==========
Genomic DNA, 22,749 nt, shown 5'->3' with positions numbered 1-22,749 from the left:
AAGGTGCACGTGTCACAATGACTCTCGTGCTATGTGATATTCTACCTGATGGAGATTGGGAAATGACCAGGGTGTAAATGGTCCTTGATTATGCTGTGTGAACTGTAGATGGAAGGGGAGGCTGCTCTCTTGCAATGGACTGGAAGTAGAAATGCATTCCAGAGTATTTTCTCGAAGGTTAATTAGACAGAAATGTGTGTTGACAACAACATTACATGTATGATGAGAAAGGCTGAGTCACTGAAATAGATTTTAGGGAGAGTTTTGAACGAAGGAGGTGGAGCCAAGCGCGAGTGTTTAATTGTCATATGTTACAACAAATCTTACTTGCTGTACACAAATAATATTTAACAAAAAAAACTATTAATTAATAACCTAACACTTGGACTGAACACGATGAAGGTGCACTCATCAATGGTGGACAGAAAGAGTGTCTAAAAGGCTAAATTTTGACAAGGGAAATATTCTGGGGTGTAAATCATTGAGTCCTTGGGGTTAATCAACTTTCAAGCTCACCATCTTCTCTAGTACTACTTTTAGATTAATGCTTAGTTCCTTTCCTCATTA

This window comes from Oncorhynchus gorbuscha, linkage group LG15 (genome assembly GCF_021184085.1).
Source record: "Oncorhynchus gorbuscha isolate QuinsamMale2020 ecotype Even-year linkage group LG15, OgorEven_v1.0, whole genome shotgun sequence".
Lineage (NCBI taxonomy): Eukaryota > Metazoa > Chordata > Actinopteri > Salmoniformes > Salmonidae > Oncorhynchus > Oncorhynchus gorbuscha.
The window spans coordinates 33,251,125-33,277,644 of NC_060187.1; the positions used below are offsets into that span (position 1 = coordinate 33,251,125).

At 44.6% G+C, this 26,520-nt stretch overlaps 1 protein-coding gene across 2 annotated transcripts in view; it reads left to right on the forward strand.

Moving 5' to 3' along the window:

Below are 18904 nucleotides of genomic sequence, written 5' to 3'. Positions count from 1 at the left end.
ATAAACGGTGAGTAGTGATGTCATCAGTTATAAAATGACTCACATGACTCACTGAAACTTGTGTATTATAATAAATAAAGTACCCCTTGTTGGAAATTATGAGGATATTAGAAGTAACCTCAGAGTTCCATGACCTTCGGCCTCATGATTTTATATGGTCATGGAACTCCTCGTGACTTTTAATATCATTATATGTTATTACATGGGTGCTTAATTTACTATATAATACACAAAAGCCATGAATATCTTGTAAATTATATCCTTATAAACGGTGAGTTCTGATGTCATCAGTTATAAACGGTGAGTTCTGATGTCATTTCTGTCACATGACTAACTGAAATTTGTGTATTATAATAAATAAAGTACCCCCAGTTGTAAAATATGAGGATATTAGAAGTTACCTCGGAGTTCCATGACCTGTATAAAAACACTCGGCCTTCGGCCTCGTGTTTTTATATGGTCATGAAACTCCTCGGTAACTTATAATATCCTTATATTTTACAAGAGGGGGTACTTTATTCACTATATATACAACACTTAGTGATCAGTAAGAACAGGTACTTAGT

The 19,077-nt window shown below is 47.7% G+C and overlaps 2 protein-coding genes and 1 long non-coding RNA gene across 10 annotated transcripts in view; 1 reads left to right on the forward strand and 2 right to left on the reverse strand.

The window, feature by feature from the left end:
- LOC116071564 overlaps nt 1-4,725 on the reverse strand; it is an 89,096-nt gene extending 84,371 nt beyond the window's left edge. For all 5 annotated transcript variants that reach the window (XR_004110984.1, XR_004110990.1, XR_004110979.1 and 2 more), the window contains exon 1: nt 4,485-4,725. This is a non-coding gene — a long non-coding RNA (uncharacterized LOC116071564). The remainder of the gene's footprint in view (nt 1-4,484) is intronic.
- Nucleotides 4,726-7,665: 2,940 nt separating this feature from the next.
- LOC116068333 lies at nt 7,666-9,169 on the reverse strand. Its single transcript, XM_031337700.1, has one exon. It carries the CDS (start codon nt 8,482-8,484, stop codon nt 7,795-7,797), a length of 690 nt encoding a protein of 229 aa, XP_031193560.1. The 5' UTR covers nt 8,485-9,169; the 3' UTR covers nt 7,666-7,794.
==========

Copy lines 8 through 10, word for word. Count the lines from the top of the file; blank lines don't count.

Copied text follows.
Moving 5' to 3' along the window:

Below are 18904 nucleotides of genomic sequence, written 5' to 3'. Positions count from 1 at the left end.
ATAAACGGTGAGTAGTGATGTCATCAGTTATAAAATGACTCACATGACTCACTGAAACTTGTGTATTATAATAAATAAAGTACCCCTTGTTGGAAATTATGAGGATATTAGAAGTAACCTCAGAGTTCCATGACCTTCGGCCTCATGATTTTATATGGTCATGGAACTCCTCGTGACTTTTAATATCATTATATGTTATTACATGGGTGCTTAATTTACTATATAATACACAAAAGCCATGAATATCTTGTAAATTATATCCTTATAAACGGTGAGTTCTGATGTCATCAGTTATAAACGGTGAGTTCTGATGTCATTTCTGTCACATGACTAACTGAAATTTGTGTATTATAATAAATAAAGTACCCCCAGTTGTAAAATATGAGGATATTAGAAGTTACCTCGGAGTTCCATGACCTGTATAAAAACACTCGGCCTTCGGCCTCGTGTTTTTATATGGTCATGAAACTCCTCGGTAACTTATAATATCCTTATATTTTACAAGAGGGGGTACTTTATTCACTATATATACAACACTTAGTGATCAGTAAGAACAGGTACTTAGT